fix #2 (2 hose clamps aren't nearly enough)
By 04:36, I was working on the fix to replace the fix that I'd rigged up the night before.  That one (fix #2), failed immediately but I was very reluctant to give up on it as I accidentally stigmatatized myself in the process of fashioning it.  (Cleaning a stab wound without water is, incidentally, one of those interesting things).  By sunrise, I thought I might have got it fixed for good, but of course without water there was no way to test it.  All we could do was wait until the several marinas in Marsh opened for business and buy some.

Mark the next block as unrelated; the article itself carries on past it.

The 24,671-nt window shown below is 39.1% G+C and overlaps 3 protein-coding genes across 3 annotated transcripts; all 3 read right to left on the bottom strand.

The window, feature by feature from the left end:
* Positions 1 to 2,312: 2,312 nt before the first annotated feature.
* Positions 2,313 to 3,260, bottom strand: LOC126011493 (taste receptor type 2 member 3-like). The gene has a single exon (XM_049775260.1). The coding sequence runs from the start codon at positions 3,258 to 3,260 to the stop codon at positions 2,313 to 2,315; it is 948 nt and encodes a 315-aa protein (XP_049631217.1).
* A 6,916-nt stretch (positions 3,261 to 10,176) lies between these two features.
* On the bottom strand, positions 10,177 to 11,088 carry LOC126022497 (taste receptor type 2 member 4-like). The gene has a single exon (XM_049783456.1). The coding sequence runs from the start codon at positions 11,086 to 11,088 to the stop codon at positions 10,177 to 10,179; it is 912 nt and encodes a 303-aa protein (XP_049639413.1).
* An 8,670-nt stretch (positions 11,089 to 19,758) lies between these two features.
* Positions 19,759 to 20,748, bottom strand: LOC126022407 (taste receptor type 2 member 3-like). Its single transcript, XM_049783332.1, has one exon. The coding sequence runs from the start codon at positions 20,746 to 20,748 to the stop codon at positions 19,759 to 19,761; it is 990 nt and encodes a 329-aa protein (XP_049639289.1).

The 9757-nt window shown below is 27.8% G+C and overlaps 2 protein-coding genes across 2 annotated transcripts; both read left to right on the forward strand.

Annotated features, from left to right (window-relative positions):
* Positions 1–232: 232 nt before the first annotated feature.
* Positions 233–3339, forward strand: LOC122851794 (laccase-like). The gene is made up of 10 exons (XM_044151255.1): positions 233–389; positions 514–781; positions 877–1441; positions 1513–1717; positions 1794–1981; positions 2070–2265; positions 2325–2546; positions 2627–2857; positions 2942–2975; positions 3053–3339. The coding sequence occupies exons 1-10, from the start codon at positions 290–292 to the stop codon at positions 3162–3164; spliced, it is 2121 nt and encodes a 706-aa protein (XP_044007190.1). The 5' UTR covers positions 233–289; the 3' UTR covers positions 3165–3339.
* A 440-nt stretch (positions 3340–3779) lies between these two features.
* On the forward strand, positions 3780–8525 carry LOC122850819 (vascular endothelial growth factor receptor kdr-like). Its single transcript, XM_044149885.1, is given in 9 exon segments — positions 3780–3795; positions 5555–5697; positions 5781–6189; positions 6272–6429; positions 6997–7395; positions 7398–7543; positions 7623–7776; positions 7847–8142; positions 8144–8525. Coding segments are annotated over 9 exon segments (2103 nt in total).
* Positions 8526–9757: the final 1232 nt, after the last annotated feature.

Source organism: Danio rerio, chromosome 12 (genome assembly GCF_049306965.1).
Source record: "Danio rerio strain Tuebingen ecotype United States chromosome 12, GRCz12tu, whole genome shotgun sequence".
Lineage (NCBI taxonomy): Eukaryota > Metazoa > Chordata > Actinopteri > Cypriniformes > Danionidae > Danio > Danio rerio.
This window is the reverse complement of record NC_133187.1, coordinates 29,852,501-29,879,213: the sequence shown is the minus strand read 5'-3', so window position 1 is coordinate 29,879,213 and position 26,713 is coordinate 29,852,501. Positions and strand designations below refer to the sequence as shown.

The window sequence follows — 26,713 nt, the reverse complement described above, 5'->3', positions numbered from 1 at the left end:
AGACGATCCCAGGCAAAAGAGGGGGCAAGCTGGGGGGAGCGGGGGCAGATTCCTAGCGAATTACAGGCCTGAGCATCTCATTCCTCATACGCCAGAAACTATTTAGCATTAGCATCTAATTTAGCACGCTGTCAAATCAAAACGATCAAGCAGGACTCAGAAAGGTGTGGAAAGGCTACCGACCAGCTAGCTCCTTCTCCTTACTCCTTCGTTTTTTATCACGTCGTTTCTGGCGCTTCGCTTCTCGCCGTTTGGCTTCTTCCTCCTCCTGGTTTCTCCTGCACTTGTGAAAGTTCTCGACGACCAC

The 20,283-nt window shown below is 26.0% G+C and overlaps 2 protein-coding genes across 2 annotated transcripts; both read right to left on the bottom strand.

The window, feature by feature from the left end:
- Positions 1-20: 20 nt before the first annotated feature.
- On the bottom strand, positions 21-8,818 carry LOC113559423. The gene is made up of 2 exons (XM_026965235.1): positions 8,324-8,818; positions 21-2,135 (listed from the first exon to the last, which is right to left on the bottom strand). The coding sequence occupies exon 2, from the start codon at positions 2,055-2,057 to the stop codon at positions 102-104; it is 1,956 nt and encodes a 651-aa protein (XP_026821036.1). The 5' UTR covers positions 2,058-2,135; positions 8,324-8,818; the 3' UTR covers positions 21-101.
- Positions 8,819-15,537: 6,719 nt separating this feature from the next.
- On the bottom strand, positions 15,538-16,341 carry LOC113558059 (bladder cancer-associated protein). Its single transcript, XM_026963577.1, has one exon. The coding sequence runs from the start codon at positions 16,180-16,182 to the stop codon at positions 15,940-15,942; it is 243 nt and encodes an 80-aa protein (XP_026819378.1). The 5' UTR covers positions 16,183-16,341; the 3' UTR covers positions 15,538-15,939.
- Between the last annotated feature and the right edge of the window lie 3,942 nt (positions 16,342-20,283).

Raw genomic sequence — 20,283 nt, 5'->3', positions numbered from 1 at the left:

To pass the time, we turned on Cruiser's Net.  Cruisers's  Net happens mornings at 8:15 on VHF  channel 68, but we're usually out of range.  It's a by-cruisers, for-cruisers news and weather program for the Abacos hosted by Betty aboard Tar Heel.  That's it, just "Betty on Tar Heel."  Weather, courtesy of Barometer Bob.org, is at the top of the show as it is of paramount importance to the cruising community.  Following weather is "Community Events."  This week, Hope Town on Elbow Cay is sponsoring a regatta to benefit the volunteer first responders.  They're also holding a bake sale next week.  The beneficiary of this is not specified, but pink ribbons are mentioned.  Grabbers on Guana Cay holds their weekly pot luck on Wednesdays.  Dinner starts at seven; cocktails at 6:30.  Bring a dish to pass.  The Royal Marsh Harbour Yacht Club is pleased to announce the completion of a floating dinghy dock attached to the public dock, built with volunteer effort by club members to replace the dinghy dock that was lost during Hurricane Irene.  After community announcements, businesses are invited to plug themselves.  Pirates' Cove on Guana is featuring lobster, grouper, Philly steak sandwiches, and of course their "You Hook it, We Cook It" special. Your catch plus two sides, $7.99.  Nippers will hold their usual Sunday pig roast.  Next up is "Requests," cruisers have an opportunity to ask for information, resources, items, etc., from the community.  Someone needs to know where to get their American phone unlocked; someone else needs help with their immigration papers.  Next to last on the agenda is "New Arrivals," for cruisers who want to announce themselves.  Finally, there is a recap of the weather  and that's the show.  This is community building for the habitually wayward.  Listening, I more than forget about our drought; I'm happy for it.  We'd have no reason to be in Marsh Harbour at 8:15 in the morning otherwise and wouldn't be privy to this endearing sample of that quintessential human activity: coalescence